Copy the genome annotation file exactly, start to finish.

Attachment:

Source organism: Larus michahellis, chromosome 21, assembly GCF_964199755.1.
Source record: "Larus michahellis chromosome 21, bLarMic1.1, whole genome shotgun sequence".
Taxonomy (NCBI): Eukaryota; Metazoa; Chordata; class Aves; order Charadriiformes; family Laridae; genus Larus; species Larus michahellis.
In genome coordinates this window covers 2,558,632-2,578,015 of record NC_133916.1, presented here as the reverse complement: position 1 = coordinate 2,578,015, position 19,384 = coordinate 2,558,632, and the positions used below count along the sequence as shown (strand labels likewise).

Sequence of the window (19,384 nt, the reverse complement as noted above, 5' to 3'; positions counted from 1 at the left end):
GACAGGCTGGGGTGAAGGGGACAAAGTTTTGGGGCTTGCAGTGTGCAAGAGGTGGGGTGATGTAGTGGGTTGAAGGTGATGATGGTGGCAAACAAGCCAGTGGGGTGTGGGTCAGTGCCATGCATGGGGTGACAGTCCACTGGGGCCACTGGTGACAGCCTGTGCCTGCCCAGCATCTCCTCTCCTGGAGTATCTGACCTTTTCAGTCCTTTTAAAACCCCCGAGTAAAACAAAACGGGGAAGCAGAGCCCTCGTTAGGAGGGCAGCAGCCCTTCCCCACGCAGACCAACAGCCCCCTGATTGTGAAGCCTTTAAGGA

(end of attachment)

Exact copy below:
Source organism: Larus michahellis, chromosome 21, assembly GCF_964199755.1.
Source record: "Larus michahellis chromosome 21, bLarMic1.1, whole genome shotgun sequence".
Taxonomy (NCBI): Eukaryota; Metazoa; Chordata; class Aves; order Charadriiformes; family Laridae; genus Larus; species Larus michahellis.
In genome coordinates this window covers 2,558,632-2,578,015 of record NC_133916.1, presented here as the reverse complement: position 1 = coordinate 2,578,015, position 19,384 = coordinate 2,558,632, and the positions used below count along the sequence as shown (strand labels likewise).

Sequence of the window (19,384 nt, the reverse complement as noted above, 5' to 3'; positions counted from 1 at the left end):
GACAGGCTGGGGTGAAGGGGACAAAGTTTTGGGGCTTGCAGTGTGCAAGAGGTGGGGTGATGTAGTGGGTTGAAGGTGATGATGGTGGCAAACAAGCCAGTGGGGTGTGGGTCAGTGCCATGCATGGGGTGACAGTCCACTGGGGCCACTGGTGACAGCCTGTGCCTGCCCAGCATCTCCTCTCCTGGAGTATCTGACCTTTTCAGTCCTTTTAAAACCCCCGAGTAAAACAAAACGGGGAAGCAGAGCCCTCGTTAGGAGGGCAGCAGCCCTTCCCCACGCAGACCAACAGCCCCCTGATTGTGAAGCCTTTAAGGA